Funding: This study was sponsored financially by ResMed, Oxfordshire, UK, manufacturers of CPAP S8 Escape and APAP S8 AutoSet Spirit.
Competing interests: None.
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The nocturnal severity of obstructive sleep apnoea/hypopnoea syndrome (OSAHS) is often defined by the number of events per hour. This could be either the number of oxygen desaturation events (oxygen desaturation index) or the number of apnoeas and hypopnoeas (apnoea hypopnoea index (AHI)), with arbitrary thresholds to define mild, moderate and severe disease. The daytime symptom severity of OSAHS is often defined by either subjective sleepiness scales (such as the Epworth Sleepiness Scale (ESS)) or by objective tests of propensity to sleep (such as the maintenance of wakefulness test).
Continuous positive airway pressure (CPAP) therapy is the treatment of choice for patients with moderate to severe OSAHS, established through meta-analyses.1 2 In most cases the alternative for patients who cannot tolerate CPAP is no treatment. Against this background, this study estimated the cost-effectiveness of using CPAP in the management of patients with severe OSAHS compared with no treatment in the UK.
This analysis estimated the direct healthcare costs and benefits of managing OSAHS over a period of 14 years with and without CPAP from the perspective of the UK’s National Health Service (NHS).
A systematic literature search was performed using a search term of “obstructive sleep apnoea” plus one of the following: incidence, prevalence, epidemiology, hypertension, cardiovascular event, myocardial infarction (MI), stroke, cerebrovascular event, depression, diabetes, compliance, road traffic accident (RTA), utilities, quality of life, cost-effectiveness, cost-utility, resource utilisation, economic and cost. The search strategy was not limited by year of publication, but only English language papers were included. A manual literature search was also undertaken, based on citations in the published papers.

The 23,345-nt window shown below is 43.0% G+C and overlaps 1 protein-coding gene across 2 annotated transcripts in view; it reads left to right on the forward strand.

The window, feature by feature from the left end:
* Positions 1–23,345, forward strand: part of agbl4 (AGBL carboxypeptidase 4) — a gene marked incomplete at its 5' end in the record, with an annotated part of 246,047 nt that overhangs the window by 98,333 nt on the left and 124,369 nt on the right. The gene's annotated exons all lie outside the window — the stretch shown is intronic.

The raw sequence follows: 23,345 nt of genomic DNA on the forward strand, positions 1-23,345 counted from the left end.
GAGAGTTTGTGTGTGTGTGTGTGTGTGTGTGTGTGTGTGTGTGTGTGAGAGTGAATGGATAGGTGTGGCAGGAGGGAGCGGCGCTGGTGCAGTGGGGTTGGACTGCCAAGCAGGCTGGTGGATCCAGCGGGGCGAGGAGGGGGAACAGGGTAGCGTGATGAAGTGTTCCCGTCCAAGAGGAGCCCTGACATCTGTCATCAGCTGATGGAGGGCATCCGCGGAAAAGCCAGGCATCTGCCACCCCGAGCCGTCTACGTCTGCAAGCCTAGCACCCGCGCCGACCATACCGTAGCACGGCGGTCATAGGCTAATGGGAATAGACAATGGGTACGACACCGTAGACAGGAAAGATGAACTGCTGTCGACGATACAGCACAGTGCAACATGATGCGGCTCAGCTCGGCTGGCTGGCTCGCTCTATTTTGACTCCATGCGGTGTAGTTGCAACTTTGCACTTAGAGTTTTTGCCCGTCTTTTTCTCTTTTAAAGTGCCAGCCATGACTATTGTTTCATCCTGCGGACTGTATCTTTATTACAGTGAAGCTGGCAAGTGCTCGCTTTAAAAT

A Markov model was constructed which depicted the management of a 55-year-old patient with severe OSAHS as defined by an AHI >30 and daytime sleepiness (ESS ⩾12) (fig 1). Within the model, the time to the start of treatment with CPAP following the initial outpatient visit or diagnostic sleep study (whichever comes first) is 8.4 months (based on information supplied by the interviewees) and the model spans a period of 14 years.
The model comprises the following health states and death:
Event-free with uncontrolled OSAHS.
Event-free with controlled OSAHS.
Survival following stroke, cardiovascular event or RTA.
Patients can initially move into one of four health states (i.e. event-free, stroke, cardiovascular event or RTA) and patients remain in a state for 1 year at a time before moving to another state. Patients who have a cardiovascular event or RTA in any one year can have a stroke or another cardiovascular event or RTA in a later year, and there are no limits on the number of events they can undergo in subsequent years. However, patients who have a stroke can no longer drive, but there are no limits on the number of cardiovascular events or strokes they can undergo in subsequent years. One limitation of the model structure is that it does not consider the impact of patients with OSAHS having an RTA as a result of being a passenger, particularly patients with stroke who can no longer drive. The arrows depict the possible movement of patients between the different health states (fig 1).
Model inputs: clinical
After sleepiness, the principal morbidity of OSAHS relates to the cardiovascular system.3 However, identification of a clear association between OSAHS and cardiovascular disease has proved challenging,3 although epidemiological studies have consistently found an association between OSAHS and hypertension.4–6